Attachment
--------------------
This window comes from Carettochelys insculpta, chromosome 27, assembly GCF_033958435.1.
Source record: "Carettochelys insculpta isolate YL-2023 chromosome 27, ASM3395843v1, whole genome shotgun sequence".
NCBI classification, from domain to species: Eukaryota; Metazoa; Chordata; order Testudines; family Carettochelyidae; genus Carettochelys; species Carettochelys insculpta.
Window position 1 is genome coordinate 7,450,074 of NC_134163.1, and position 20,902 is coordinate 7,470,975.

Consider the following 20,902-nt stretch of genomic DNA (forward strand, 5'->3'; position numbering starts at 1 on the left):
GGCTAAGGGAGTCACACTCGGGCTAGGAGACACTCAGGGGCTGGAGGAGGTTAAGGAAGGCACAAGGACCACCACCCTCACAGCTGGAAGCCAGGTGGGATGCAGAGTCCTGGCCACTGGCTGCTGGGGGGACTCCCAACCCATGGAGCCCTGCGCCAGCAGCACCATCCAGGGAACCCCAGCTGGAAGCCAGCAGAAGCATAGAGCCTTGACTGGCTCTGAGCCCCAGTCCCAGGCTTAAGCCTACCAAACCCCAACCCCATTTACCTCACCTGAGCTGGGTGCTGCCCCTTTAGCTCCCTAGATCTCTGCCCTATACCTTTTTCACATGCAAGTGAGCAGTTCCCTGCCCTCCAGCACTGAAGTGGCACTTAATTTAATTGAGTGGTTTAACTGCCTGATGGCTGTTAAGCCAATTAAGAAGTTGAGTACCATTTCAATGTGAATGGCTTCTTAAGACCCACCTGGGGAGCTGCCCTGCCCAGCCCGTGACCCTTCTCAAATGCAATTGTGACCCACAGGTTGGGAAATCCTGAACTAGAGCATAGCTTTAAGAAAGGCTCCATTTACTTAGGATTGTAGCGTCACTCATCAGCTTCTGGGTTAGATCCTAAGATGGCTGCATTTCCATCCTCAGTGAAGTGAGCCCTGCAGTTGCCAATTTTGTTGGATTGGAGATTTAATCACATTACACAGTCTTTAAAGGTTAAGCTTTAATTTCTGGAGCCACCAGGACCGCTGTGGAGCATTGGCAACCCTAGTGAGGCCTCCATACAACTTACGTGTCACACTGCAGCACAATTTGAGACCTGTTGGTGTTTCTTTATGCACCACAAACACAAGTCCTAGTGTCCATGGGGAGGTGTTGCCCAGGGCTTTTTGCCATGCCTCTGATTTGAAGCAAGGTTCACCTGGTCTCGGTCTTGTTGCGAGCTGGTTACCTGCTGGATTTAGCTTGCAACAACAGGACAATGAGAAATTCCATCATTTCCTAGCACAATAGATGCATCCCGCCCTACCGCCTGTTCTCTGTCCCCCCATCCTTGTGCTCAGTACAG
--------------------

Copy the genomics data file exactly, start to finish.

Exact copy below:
This window comes from Carettochelys insculpta, chromosome 27, assembly GCF_033958435.1.
Source record: "Carettochelys insculpta isolate YL-2023 chromosome 27, ASM3395843v1, whole genome shotgun sequence".
NCBI classification, from domain to species: Eukaryota; Metazoa; Chordata; order Testudines; family Carettochelyidae; genus Carettochelys; species Carettochelys insculpta.
Window position 1 is genome coordinate 7,450,074 of NC_134163.1, and position 20,902 is coordinate 7,470,975.

Consider the following 20,902-nt stretch of genomic DNA (forward strand, 5'->3'; position numbering starts at 1 on the left):
GGCTAAGGGAGTCACACTCGGGCTAGGAGACACTCAGGGGCTGGAGGAGGTTAAGGAAGGCACAAGGACCACCACCCTCACAGCTGGAAGCCAGGTGGGATGCAGAGTCCTGGCCACTGGCTGCTGGGGGGACTCCCAACCCATGGAGCCCTGCGCCAGCAGCACCATCCAGGGAACCCCAGCTGGAAGCCAGCAGAAGCATAGAGCCTTGACTGGCTCTGAGCCCCAGTCCCAGGCTTAAGCCTACCAAACCCCAACCCCATTTACCTCACCTGAGCTGGGTGCTGCCCCTTTAGCTCCCTAGATCTCTGCCCTATACCTTTTTCACATGCAAGTGAGCAGTTCCCTGCCCTCCAGCACTGAAGTGGCACTTAATTTAATTGAGTGGTTTAACTGCCTGATGGCTGTTAAGCCAATTAAGAAGTTGAGTACCATTTCAATGTGAATGGCTTCTTAAGACCCACCTGGGGAGCTGCCCTGCCCAGCCCGTGACCCTTCTCAAATGCAATTGTGACCCACAGGTTGGGAAATCCTGAACTAGAGCATAGCTTTAAGAAAGGCTCCATTTACTTAGGATTGTAGCGTCACTCATCAGCTTCTGGGTTAGATCCTAAGATGGCTGCATTTCCATCCTCAGTGAAGTGAGCCCTGCAGTTGCCAATTTTGTTGGATTGGAGATTTAATCACATTACACAGTCTTTAAAGGTTAAGCTTTAATTTCTGGAGCCACCAGGACCGCTGTGGAGCATTGGCAACCCTAGTGAGGCCTCCATACAACTTACGTGTCACACTGCAGCACAATTTGAGACCTGTTGGTGTTTCTTTATGCACCACAAACACAAGTCCTAGTGTCCATGGGGAGGTGTTGCCCAGGGCTTTTTGCCATGCCTCTGATTTGAAGCAAGGTTCACCTGGTCTCGGTCTTGTTGCGAGCTGGTTACCTGCTGGATTTAGCTTGCAACAACAGGACAATGAGAAATTCCATCATTTCCTAGCACAATAGATGCATCCCGCCCTACCGCCTGTTCTCTGTCCCCCCATCCTTGTGCTCAGTACAG